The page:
The quilts on offer for Show and Tell were down in numbers too, perhaps everyone is keeping their creations under wraps for the upcoming Quilt Fest. One very special little quilt caught everyone’s attention. Kaye had purchased a “colouring in panel” and her 4 year old great niece took great delight making it her very own. And she did a great job with her colouring in too, for someone so young. With a castle, a princess and Prince Charming, it certainly is a delight.
Colour added by a four year old
My Maple Leaf quilt, and donated Rail Fence quilt for Ronald McDonald House
Due to circumstances, I had missed a couple of club nights so it was good to meet up with members again.
Calling into Winchester House for a meeting during the week, it’s a good chance to see what quilt is on show. And what an elegant quilt it was. “Layered Leaves” was made by Mary Andrews in a class in 2011, and is just beautiful. Close inspection showed the 3D flowers and lacy machine embroidered leaves, all done in hues of pink and green, all beautifully arranged on the background fabric. The berries are little balls of felted wool, stitched in place, and the flowers are finished with beaded stamens. Perfectly beautiful!
Layered Leaves, by Mary Andrews
Now that Daylight Saving is a distant memory, the evenings get darker much earlier, so does the drive to the hall for club nights. But never mind, for everything there is a season, and we were lucky that it was a fine evening without any wind and rain. Sandra welcomed everyone to the meeting, and then Diane explained the theme and size of the club challenge. Further details about this will be printed in the newsletter. Ruby and Kathy were the lucky winners of the raffles.
Robyn from Fox’s Cottage took the stage and displayed several of the new up-coming classes her shop will be running. Next to take the microphone was club member Ute who has recently started an on-line fabric shop. She related the story of how the family sold up their business and home in Germany, and moved out to New Zealand. Seeking a home based business, Ute then decided to import patchwork fabrics. Check out her website on www.thelifestyler.nz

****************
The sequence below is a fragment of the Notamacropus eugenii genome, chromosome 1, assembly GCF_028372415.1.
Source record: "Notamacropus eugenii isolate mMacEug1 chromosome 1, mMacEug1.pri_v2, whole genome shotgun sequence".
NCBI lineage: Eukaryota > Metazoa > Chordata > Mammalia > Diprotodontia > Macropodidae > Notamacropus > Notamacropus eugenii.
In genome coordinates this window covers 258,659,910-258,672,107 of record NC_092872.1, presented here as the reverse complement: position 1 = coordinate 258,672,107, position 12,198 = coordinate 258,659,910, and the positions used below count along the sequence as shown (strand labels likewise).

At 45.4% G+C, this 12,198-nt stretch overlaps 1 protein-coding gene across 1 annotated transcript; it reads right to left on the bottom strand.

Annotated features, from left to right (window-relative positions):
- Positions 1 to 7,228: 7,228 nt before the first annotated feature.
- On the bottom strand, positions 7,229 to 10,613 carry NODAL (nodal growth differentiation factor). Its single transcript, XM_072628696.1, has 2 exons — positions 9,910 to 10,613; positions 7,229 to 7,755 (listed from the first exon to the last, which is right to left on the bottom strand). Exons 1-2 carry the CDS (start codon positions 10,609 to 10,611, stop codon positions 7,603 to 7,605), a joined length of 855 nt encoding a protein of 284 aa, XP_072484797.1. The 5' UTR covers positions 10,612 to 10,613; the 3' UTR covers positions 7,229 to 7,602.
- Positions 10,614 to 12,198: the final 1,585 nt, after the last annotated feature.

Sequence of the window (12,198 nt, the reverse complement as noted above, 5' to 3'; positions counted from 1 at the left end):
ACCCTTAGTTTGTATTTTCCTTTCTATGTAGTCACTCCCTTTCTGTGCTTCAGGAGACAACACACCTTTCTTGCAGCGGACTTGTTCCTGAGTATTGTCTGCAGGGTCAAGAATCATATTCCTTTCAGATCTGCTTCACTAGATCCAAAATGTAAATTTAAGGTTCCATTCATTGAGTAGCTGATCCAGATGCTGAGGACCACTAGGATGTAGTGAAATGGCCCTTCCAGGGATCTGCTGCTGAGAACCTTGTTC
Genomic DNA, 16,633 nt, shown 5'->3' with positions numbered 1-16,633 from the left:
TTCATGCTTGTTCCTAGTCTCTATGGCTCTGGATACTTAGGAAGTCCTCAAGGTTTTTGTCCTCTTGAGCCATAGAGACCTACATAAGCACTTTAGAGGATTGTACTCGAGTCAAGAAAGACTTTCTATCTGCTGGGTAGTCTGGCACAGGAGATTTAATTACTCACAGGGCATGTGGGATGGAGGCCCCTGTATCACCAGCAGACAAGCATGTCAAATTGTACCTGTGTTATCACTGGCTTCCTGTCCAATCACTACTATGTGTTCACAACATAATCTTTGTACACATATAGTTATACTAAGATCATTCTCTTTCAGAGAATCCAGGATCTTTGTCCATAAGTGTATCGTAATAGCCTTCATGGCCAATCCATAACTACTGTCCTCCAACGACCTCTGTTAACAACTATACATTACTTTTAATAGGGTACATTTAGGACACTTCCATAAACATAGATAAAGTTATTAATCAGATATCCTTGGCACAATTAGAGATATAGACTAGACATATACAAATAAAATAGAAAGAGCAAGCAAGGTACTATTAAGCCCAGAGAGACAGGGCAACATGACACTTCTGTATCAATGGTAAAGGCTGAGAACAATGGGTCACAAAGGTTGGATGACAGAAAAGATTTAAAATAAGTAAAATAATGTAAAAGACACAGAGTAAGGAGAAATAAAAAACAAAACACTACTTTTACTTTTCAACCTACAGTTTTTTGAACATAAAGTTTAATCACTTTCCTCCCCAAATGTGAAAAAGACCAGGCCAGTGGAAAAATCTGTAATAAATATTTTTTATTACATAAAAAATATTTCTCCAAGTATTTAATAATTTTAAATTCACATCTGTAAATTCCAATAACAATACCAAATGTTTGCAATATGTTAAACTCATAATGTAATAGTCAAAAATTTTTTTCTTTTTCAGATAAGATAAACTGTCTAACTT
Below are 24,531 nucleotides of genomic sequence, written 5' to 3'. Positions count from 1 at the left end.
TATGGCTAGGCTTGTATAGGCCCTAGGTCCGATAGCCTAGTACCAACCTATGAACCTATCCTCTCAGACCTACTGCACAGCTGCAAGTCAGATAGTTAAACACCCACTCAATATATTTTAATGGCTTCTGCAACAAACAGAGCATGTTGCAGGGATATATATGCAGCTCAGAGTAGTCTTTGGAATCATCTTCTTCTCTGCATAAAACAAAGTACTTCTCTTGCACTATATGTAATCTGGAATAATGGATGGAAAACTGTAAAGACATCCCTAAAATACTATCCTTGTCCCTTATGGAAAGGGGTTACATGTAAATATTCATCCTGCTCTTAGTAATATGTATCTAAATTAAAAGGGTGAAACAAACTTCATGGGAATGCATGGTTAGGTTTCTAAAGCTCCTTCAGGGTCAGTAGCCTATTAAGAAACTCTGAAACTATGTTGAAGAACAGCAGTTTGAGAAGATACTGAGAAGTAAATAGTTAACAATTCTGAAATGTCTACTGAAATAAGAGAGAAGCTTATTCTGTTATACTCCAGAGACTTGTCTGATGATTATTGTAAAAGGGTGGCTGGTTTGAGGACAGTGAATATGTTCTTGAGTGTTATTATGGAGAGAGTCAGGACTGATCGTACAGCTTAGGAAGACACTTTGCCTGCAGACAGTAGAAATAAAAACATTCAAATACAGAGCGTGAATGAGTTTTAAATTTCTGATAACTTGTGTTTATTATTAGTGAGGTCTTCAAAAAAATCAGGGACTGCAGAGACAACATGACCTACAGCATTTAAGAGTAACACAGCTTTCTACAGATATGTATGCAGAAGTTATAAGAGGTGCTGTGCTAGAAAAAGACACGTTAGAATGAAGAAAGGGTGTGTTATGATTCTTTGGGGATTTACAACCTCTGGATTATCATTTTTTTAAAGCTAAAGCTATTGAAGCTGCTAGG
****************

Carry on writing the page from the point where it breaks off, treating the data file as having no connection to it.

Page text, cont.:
A selection of Ute’s imported fabrics
Show and Tell brought along an interesting selection, as usual, from quilts for grandchildren, table runners, and wall hangings.
Quilt for a new grand-daughter
There was a nice selection of autum toned quilts brought along for our extra show and tell segment, including my Maple Leaf quilt. I received the blocks in an internet birthday block swap, but it took me absolutely ages to finally put it together and finish the quilting. Better late than never, I guess.
Made by Mary
Our speaker for the evening was Chrissie Sheed, President of Rose City Quilters, who told us of her quilting journey and how it has changed over the years. She started off, as most of us do, making traditional quilts, and brought along one of her early examples, patchwork blocks alternated with candle wick blocks.
One of Chrissie’s early quilts
Then she discovered art quilts, with couching, beading, fabric manipulation, using rusted fabric and even papers. Chrissie taught herself free motion quilting, and does the most amazing micro stippling. She kindly handed her small art works around the hall so we could have a close look at them all. I was a bit hesitant to look at the snake, but it is all done with fabric and stitching, and is an amazing work of art.
Chrissie’s realistic snake
It was another great club night, with an amazing speaker, good company, and time to catch up with fellow members.